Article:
Centers for Disease Control and Prevention
Causes and Consequences of Obesity
Is there a quick answer to the question, "what contributes to overweight and obesity?"
Overall there are a variety of factors that play a role in obesity. This makes it a complex health issue to address.
This section will address how behavior, environment, and genetic factors may have an effect in causing people to be
overweight and obese.
The Caloric Balance Equation
Overweight and obesity result from an energy imbalance. This involves eating too many calories and not getting
enough physical activity.
Body weight is the result of genes, metabolism, behavior, environment, culture, and socioeconomic status.
Behavior and environment play a large role causing people to be overweight and obese. These are the greatest areas
for prevention and treatment actions.
Adapted from U.S. Surgeon General's Call to Action to Prevent and Decrease Overweight and Obesity, 2001
When it comes to maintaining a healthy weight for a lifetime, the bottom line is – calories count! Weight
management is all about balance – balancing the number of calories you consume with the number of calories your
body uses or "burns off."
o A calorie is defined as a unit of energy supplied by food. A calorie is a calorie regardless of its source.
Whether you're eating carbohydrates, fats, sugars, or proteins, all of them contain calories.
o Caloric balance is like a scale. To remain in balance and maintain your body weight, the calories consumed
(from foods) must be balanced by the calories used (in normal body functions, daily activities, and
If you are… Your caloric balance status is ….
Maintaining your "in balance." You are eating roughly the same number of calories that your body is using.
weight Your weight will remain stable.
Gaining weight "in caloric excess." You are eating more calories than your body is using. You will store these
extra calories as fat and you'll gain weight.
Losing weight "in caloric deficit." You are eating fewer calories than you are using. Your body is pulling
from its fat storage cells for energy, so your weight is decreasing.
Genetics and the environment may increase the risk of personal weight gain. However, the choices a person makes
in eating and physical activity also contributes to overweight and obesity.
People may make decisions based on their environment or community. For example, a person may choose not to
walk to the store or to work because of a lack of sidewalks. Communities, homes, and workplaces can all influence
people's health decisions. Because of this influence, it is important to create environments in these locations that
make it easier to engage in physical activity and to eat a healthy diet. The Surgeon General's Call to Action to
Prevent and Decrease Overweight and Obesity 2001 identified action steps for several locations that may help
prevent and decrease obesity and overweight. The following table provides some examples of these steps.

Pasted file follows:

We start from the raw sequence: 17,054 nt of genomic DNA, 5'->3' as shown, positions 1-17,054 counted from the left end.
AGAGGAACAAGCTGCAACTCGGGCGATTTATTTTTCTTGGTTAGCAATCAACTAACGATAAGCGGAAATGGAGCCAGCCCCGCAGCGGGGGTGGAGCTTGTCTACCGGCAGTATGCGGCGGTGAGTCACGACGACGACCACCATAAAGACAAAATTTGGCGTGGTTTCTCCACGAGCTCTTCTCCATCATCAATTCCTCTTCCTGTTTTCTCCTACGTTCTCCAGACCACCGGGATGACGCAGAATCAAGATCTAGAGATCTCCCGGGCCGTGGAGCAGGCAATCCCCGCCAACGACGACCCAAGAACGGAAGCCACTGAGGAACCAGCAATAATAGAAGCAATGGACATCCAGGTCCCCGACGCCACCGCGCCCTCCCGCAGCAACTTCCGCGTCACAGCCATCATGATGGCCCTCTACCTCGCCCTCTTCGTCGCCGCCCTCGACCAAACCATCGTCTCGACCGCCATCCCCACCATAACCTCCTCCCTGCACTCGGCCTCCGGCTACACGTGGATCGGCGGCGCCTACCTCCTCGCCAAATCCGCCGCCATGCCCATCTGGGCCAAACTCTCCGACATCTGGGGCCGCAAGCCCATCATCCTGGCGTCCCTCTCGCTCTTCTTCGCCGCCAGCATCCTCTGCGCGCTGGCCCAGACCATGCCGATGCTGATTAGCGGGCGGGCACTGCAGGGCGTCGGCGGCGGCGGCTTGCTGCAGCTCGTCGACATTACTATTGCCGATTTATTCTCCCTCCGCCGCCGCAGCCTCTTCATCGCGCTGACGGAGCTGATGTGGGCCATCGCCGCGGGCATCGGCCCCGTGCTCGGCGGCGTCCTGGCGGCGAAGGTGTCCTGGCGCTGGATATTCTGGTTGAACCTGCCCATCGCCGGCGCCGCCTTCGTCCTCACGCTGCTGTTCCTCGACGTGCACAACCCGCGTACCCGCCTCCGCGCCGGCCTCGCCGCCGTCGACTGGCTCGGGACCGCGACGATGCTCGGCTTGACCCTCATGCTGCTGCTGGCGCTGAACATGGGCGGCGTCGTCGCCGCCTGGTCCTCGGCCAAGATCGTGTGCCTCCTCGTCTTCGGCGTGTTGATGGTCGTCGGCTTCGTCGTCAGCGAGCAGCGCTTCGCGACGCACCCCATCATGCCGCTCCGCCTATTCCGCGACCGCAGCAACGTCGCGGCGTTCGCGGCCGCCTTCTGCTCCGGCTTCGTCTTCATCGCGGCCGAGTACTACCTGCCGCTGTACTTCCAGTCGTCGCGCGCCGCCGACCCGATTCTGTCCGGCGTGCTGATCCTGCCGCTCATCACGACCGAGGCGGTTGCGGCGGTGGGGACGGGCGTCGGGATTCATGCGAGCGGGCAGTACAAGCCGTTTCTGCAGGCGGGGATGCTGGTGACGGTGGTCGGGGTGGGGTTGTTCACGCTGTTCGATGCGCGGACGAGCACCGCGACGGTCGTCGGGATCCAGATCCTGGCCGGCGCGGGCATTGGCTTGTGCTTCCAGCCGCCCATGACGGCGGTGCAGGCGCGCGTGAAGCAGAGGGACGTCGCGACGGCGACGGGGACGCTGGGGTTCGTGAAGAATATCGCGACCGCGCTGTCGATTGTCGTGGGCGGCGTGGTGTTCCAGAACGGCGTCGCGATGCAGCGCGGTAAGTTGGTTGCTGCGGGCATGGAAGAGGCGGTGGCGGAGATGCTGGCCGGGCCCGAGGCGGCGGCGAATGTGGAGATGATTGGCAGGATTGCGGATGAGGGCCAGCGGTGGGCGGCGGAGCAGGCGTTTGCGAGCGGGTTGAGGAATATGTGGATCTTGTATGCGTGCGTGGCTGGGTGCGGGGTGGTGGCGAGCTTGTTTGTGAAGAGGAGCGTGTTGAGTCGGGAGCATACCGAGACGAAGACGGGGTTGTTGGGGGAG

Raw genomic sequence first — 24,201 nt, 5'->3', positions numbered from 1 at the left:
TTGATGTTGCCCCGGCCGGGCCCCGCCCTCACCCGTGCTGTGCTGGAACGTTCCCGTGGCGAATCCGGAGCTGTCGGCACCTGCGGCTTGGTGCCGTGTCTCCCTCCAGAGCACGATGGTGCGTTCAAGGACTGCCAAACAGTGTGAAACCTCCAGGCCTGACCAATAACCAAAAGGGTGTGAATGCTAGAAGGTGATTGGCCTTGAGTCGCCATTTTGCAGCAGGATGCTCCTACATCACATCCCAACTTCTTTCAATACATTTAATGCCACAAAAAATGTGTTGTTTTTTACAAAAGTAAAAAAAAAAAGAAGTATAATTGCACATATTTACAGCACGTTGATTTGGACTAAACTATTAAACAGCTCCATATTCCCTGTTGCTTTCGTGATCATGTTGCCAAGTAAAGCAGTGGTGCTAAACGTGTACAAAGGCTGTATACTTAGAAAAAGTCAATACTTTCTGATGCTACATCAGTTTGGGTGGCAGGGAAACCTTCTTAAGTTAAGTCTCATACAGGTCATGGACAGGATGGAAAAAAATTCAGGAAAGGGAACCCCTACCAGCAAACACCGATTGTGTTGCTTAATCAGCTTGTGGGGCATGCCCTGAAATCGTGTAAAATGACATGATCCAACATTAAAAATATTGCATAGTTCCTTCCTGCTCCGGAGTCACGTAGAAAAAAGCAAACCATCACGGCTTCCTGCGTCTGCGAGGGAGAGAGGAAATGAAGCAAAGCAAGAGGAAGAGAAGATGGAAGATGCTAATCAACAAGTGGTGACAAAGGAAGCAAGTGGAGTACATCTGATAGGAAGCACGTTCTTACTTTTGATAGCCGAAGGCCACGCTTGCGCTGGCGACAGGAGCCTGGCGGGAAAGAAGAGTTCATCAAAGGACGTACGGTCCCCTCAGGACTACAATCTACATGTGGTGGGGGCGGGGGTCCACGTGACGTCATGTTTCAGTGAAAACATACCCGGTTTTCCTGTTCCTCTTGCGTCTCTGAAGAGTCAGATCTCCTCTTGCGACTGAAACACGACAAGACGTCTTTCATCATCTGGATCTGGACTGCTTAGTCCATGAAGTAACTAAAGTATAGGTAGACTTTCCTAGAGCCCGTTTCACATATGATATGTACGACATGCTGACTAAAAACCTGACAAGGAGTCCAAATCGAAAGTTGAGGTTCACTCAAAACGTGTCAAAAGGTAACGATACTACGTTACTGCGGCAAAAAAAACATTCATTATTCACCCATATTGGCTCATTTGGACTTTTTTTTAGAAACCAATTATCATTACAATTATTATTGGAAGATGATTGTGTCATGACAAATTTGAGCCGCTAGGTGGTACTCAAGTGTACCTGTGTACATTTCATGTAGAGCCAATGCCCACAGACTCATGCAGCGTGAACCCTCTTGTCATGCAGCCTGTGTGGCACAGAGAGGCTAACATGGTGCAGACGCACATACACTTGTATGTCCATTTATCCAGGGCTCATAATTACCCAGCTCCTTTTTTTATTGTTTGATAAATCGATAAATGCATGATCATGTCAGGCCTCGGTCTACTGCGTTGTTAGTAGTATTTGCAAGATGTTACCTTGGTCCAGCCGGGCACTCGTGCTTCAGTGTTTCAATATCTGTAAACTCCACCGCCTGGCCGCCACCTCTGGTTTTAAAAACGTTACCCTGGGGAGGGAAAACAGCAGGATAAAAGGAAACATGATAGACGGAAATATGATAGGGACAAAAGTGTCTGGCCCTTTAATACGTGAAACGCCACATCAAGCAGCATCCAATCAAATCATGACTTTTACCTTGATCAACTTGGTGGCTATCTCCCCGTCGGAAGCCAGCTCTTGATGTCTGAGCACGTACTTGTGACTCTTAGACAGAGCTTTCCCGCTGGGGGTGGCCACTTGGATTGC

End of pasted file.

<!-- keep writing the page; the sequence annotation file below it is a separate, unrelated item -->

Location Steps to Help Prevent and Decrease Overweight and Obesity
Home Reduce time spent watching television and in other sedentary behaviors
Build physical activity into regular routines
Schools Ensure that the school breakfast and lunch programs meet nutrition standards
Provide food options that are low in fat, calories, and added sugars
Provide all children, from prekindergarten through grade 12, with quality daily physical education
Work Create more opportunities for physical activity at work sites
Community Promote healthier choices including at least 5 servings of fruits and vegetables a day, and reasonable
Encourage the food industry to provide reasonable food and beverage portion sizes
Encourage food outlets to increase the availability of low-calorie, nutritious food items
Create opportunities for physical activity in communities
How do genes affect obesity? "Despite obesity having strong
Science shows that genetics plays a role in obesity. Genes can directly cause genetic determinants, the
obesity in disorders such as Bardet-Biedl syndrome and Prader-Willi genetic composition of the
syndrome. population does not change
rapidly. Therefore, the large
However genes do not always predict future health. Genes and behavior may increase in . . . [obesity] must
reflect major changes in non-
both be needed for a person to be overweight. In some cases multiple genes
may increase one's susceptibility for obesity and require outside factors; such Hill, James O., and
as abundant food supply or little physical activity. Trowbridge, Frederick L.
Childhood obesity: future
directions and research
Other Factors priorities. Pediatrics. 1998;
Diseases and Drugs Supplement: 571.
Some illnesses may lead to obesity or weight gain. These may include
Cushing's disease, and polycystic ovary syndrome. Drugs such as steroids
and some antidepressants may also cause weight gain.
A doctor is the best source to tell you whether illnesses, medications, or psychological factors are contributing to
weight gain or making weight loss hard.